Mental Health or Mental Illness?

“I don’t know why I’m feeling like this, I mean, it’s not like I have depression or anything”.

“So many people have mental health now, I’m lucky that I don’t.”

 

‘Mental health’ and ‘mental illness’ are often used interchangeably within society. This usually means that people are either viewed as having a ‘disorder’ (requiring treatment) or they don’t have a disorder and are fine. There’s no in between.

In reality it’s quite the opposite. Everyone has mental health, just like everyone has physical health. It’s a continuous spectrum with periods of highs, lows or simply just feeling eeksie-peeksie*.

Mental  illness on the other hand is clinically diagnosable. Some examples of this could be depression, schizophrenia or bipolar disorder (to name a few). These illnesses affect how a person thinks, feels, behaves and interacts with others. Although the exact causes of most mental illnesses are unclear, they can be linked to various biological, psychological and/or environmental factors.

Now, back to mental health (reminder: everyone has it). Just like a person with poor physical health may not have an illness,  it’s also possible for a person to have poor mental health but no mental illness. We all have days where we can feel overwhelmed, low or not like ourselves. Likewise, we can also have days where we feel on top of the moon or just neutral, with things ticking along averagely.

An important part of maintaining good mental health is resilience. In layman’s terms, this is our ability to ‘bounce back’ from different obstacles thrown our way. This can be mentally or physically. It’s about having our own personal toolkit of coping strategies which we can refer to when necessary.

This can be made up of anything you like, the key is to try out different things to see what may work for you. To give you an idea, The Scottish Association for Mental Health (SAMH) suggests the following five ways to better wellbeing . I’ll use this as a framework to describe some of the ways I implement these in my life.  Visit https://www.samh.org.uk/about-mental-health/self-help-and-wellbeing/five-ways-to-better-mental-health for the full details.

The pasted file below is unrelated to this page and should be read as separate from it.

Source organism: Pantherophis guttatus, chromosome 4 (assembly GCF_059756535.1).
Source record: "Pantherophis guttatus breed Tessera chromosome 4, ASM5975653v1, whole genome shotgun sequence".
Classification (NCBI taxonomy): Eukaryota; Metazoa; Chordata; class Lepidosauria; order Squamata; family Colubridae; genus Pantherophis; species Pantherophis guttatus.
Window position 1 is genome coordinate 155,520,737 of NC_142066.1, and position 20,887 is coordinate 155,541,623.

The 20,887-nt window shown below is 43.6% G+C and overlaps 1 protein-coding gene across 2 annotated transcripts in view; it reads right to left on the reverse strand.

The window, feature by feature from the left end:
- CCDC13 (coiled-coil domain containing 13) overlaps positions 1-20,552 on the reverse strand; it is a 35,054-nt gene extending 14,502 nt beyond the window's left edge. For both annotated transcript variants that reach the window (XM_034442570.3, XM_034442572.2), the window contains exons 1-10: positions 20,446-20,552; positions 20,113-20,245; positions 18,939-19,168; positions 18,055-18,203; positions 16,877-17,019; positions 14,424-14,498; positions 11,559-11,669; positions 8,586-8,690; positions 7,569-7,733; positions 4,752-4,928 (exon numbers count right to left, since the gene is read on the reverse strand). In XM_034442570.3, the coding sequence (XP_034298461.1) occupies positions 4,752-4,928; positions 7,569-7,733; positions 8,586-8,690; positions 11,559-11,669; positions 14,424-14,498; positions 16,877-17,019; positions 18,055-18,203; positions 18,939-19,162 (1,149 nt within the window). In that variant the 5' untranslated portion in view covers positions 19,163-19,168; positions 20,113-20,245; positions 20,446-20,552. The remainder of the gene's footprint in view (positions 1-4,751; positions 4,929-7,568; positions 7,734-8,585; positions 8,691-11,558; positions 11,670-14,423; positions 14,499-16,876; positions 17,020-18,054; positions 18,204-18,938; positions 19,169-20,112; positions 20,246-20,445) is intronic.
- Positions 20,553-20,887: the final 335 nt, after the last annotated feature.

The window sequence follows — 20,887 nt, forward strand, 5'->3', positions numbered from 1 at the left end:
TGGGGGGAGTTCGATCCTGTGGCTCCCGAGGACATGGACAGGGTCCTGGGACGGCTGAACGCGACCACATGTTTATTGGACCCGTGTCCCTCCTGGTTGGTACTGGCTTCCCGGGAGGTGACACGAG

1. Connect. Sometimes when I’m feeling down I just want to be by myself and I don’t want to bother anyone. However, I always remind myself that reaching out to someone or even just being around other people always makes me feel better. A quick text, Skype call, attending a fitness class or meeting up with someone for a coffee can be enough to make me feel less alone and lift my mood.
  2. Be active. It’s easy when I’m in a negative slump to want to just laze about. But even a short walk can lift my energy levels and release those endorphins (feel good chemicals). Even better if I can get myself to do something more energetic such as playing tennis, going to an exercise class or even just dancing around to my favourite music.
  3. Take notice. This is a biggie. In this day and age most people are glued to their phones or screens. This means that we miss some of the most beautiful sights and opportunities to just be mindful, enjoying the moment. One of my favourite things to do is to go for a walk, breathe in some fresh air and take in the sights of the season (pretty flowers, crunchy leaves, newborn lambs- you name it!) without my phone. Often I’ll ask a friend to join me!
  4. Learn. Learning helps us to feel purposeful. In my case, this can be learning a new recipe, exploring a new place or something more academic such as learning a new language.
  5. Give. Anyone else love doing things for others? I enjoy doing various types of volunteering, giving a practical hand to those who may need it, random acts of kindness.. the list goes on! It doesn’t have to be big, any giving behaviour will make yourself and the other person feel good!

Some of these things might not be for everyone but that’s the beauty of making up your own toolkit. It can consist of anything we like which works for us. Whilst these are beneficial, it’s also important to remember that they are not treatment. If you are struggling more than usual and think you may need some extra help it’s important to reach out. This can be to a GP, a friend, a colleague, a family member or an organisation such as Samaritans or Mind to explore your options.  

*eeksie- peeksie definition: Scots language meaning absolutely equal or even.

If you have found this post interesting or useful or just want to share your thoughts, feel free to drop a comment below or send me a message- I’d love to hear from you! If you’d like to be notified of my future blog posts, click the link to subscribe.


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